What Is the Difference Between General Power of Attorney and Limited Power of Attorney?

By Marie Murdock

A power of attorney authorizes another person, referred to as your attorney-in-fact, to act for you, the principal, when you are unable, unwilling or incapable of acting on your own. The power can apply to a particular transaction or under a widespread host of circumstances. The type of power of attorney you execute will govern the types of transactions covered by it and often the time period during which it may be used.


A limited power of attorney contains language that authorizes one or a few acts, often related to a specific event. For instance, if you are out of town frequently and have a vehicle for sale, you may appoint a trusted friend or family member as your attorney-in-fact to execute the bill of sale and vehicle title. A general power of attorney, on the other hand, covers a wide spectrum of acts that an attorney-in-fact may perform on a principal’s behalf and is often practically unlimited in nature.


A general power of attorney may make a broad statement regarding real estate transactions, whereas a limited one will be more specific. A general power of attorney may allow your attorney-in-fact to deal with any or all of your real property by selling, leasing or mortgaging it on your behalf. A limited specific power of attorney, however, must describe the action to be performed -- such as signing a mortgage or deed -- and must describe the particular parcel of real estate involved, usually with the legal description.

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A limited power of attorney may also establish an expiration date after which time your attorney-in-fact may no longer act for you. The powers granted may be few or many, limited only by the date stated in the document.

Activation Event

In some states, a general power of attorney may also establish a date when it becomes effective. You, as principal, may wish for your power of attorney to become effective upon some future event, such as your mental incapacity. These types of powers of attorney are often referred to as springing powers of attorney and are considered general, even though limited by their effective date. Some states have adopted a uniform power of attorney act which may invalidate most springing powers of attorney.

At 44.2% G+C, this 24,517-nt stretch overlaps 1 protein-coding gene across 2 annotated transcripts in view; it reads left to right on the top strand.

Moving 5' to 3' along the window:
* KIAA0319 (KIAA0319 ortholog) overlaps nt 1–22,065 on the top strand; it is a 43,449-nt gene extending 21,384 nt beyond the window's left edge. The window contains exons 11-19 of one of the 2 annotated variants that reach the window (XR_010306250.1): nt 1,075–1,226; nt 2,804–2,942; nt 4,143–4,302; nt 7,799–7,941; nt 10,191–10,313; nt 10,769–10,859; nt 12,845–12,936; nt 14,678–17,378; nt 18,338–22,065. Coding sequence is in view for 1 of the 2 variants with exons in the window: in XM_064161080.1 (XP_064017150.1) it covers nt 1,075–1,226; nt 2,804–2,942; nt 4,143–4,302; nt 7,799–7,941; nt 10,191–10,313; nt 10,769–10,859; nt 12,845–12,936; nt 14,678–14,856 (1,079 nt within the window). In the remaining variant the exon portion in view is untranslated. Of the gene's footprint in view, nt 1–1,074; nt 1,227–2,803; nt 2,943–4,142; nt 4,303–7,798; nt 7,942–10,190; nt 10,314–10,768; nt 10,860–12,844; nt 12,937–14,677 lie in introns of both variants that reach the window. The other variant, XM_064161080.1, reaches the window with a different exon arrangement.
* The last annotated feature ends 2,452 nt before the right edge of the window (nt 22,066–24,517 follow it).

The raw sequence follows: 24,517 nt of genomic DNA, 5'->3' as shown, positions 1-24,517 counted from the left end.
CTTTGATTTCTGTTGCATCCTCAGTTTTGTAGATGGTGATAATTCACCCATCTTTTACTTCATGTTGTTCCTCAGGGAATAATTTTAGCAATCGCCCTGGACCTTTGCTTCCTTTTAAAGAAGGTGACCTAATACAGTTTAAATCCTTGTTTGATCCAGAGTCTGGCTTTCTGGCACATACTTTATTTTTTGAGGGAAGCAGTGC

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What Should Be in a Power of Attorney?


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North Dakota Power of Attorney Laws

In North Dakota, you have the option of creating a power of attorney, or POA, to give another person the authority to act on your behalf when it comes to financial matters. These financial matters could include anything from that can access your bank accounts, who can pay bills or who can purchase or sell property. Under North Dakota law, the authority you grant may be as broad or as specific as you like, and you always have the option of revoking this authority at any time.

How to Obtain Power of Attorney in MA

A power of attorney is an instrument signed by one person, known as the principal, authorizing another, known as the agent or attorney-in-fact, to sign documents and/or perform actions on her behalf. The authority granted under a power of attorney can be broad or narrowly limited, depending on the intent. If you have been asked to be an attorney-in-fact for someone in Massachusetts, know that the appointment carries great responsibility to act in a trustworthy manor and in the best interest of the principal who appointed you.

Power of Attorney Rights

The power of attorney doesn't so much grant rights as powers. Under a power of attorney arrangement, one person -- known as the principal -- grants an agent the power to perform legal acts on his behalf. This grant of authority may be broad or narrow, and it may be of temporary or indefinite duration. A power of attorney must be in writing and signed by the principal to be valid.

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